HOWEVER, as great as this initial installment is, it really rates a grade of “Incomplete.”, Once you’ve sat through this one, you know you’ve only seen the beginning. But hey, so far so good. Probably the best comment I could give it is that after sitting through the first three hours, I would have happily sat through another five. How long am I going to have to wait for that DVD Box Set?

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  1. Poze says:

    The reason why this first part of Jackson’s ‘Lord of the Rings’ is superior to his latter two parts is because of restraint. Jackson was restrained from over doing it with the CGI and “epic” battle sequences, which in my opinion does not make a story epic. Part of the reason was simply because Tolkien did not have very many battles in the first part of his book, which thankfully forced Jackson to focus on creating a believable world rather than a believable hack-n-slash action movie.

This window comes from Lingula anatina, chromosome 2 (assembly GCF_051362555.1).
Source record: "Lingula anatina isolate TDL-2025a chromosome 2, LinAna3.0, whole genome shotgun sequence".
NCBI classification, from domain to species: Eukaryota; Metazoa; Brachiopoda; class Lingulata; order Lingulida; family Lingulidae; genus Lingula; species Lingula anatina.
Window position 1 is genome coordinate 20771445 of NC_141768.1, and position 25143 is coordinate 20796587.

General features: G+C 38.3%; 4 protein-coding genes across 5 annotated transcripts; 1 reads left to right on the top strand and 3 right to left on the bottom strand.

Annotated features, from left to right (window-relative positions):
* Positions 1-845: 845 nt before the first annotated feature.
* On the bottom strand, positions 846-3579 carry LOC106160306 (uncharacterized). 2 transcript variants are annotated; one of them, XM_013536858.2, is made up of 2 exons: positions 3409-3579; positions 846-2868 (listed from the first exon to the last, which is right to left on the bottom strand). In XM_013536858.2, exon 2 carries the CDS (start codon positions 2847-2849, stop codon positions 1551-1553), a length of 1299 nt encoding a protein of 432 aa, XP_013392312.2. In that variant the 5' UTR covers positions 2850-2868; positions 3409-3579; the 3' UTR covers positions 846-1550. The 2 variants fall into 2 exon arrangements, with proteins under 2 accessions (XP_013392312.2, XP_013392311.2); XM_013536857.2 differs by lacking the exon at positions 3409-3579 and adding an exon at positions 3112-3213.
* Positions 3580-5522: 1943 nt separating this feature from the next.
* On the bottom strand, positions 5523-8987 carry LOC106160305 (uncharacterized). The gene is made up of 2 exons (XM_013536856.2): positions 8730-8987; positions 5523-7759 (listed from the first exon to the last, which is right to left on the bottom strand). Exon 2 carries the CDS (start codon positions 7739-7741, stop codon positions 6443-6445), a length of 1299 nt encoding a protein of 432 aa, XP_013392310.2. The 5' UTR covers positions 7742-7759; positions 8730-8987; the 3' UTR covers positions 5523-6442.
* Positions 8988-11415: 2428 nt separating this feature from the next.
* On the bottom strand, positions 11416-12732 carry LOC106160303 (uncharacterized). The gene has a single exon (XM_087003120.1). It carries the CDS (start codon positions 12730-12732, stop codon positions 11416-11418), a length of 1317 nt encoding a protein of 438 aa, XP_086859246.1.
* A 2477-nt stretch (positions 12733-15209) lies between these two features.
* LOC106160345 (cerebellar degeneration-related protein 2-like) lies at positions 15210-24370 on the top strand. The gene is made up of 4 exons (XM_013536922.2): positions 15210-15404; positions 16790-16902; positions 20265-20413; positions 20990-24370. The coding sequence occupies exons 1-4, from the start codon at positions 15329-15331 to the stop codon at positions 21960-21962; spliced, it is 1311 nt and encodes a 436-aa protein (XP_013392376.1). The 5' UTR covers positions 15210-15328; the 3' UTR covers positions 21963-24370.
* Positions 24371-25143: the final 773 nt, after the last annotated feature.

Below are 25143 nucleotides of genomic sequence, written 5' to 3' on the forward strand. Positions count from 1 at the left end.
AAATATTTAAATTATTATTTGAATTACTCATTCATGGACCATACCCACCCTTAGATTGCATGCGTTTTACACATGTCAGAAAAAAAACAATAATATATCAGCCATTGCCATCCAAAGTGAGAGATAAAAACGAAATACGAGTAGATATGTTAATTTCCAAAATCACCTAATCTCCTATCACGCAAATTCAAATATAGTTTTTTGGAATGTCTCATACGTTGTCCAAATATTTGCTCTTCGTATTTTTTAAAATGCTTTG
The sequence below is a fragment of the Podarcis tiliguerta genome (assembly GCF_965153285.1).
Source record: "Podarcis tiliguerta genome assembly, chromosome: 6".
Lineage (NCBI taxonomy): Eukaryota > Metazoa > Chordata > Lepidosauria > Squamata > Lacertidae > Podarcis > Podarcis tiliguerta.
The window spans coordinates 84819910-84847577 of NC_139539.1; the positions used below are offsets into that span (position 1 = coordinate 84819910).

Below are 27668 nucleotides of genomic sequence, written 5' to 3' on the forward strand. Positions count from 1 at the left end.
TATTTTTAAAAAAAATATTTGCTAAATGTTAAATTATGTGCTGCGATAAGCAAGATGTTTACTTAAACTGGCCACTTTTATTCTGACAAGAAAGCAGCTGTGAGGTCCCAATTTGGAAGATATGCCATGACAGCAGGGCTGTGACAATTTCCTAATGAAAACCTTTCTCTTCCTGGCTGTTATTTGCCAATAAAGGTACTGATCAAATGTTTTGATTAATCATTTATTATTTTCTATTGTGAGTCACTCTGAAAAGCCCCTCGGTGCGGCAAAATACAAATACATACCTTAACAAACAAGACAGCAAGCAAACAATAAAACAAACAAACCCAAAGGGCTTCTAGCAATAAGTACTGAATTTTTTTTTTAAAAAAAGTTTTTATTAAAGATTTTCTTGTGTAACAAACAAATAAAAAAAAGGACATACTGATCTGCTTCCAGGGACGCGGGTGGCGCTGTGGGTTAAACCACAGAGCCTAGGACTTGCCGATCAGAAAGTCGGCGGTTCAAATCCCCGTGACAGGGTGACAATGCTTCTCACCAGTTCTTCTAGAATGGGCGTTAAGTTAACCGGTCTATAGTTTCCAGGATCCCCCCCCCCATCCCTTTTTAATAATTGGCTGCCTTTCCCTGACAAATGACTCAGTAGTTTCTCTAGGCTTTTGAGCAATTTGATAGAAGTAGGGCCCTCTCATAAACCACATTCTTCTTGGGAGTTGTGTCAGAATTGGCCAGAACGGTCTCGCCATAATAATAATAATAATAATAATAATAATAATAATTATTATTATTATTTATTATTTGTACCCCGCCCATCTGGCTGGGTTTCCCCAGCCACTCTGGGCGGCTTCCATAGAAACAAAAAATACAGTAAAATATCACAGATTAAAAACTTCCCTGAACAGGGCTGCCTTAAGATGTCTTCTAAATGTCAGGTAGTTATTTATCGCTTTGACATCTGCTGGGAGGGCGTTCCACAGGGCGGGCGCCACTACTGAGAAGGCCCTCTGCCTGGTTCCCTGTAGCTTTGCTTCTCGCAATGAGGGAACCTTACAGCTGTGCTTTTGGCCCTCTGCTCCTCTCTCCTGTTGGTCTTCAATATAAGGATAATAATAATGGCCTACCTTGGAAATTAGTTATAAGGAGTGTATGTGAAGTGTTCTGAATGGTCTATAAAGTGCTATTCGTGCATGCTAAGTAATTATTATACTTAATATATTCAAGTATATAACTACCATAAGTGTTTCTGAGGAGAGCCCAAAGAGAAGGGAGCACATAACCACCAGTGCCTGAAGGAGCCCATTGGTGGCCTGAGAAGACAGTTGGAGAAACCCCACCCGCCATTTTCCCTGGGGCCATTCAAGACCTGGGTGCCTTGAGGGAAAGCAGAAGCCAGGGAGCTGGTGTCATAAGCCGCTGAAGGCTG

I don’t find much entertainment in watching people mutilate each other, but I love it when a movie engages me in a world, and ‘The Fellowship of the Ring’ does just that. Certainly the most breathtaking scenes in the movie are the moments of patient observation, when the camera pans around and captures the beautiful settings of Middle Earth. I must give Jackson credit. He did hire some very extraordinary artists that have envisioned one of the grandest interpretations of Tolkien’s world.

    There are about five particular moments that stick out in my mind and gave me that tingle of goosebumps down my spine when I saw them for the first time. The first is the introduction to Hobbiton. After the somewhat awkward prologue, I was beginning to have my doubts to whether the movie would live up to the book. But the movie surprised me. Hobbiton is perfect. The houses have flower patches and old fences, the roads look worn and made through decades of travel, and the Old Mill spins with the laziness of a quiet town. Every color is vibrant and every moment looks as through it was taken out of a picture book. Although I still don’t agree with the particular look of the Hobbits, I believe everything else in Hobbiton is worthy of Tolkien’s words.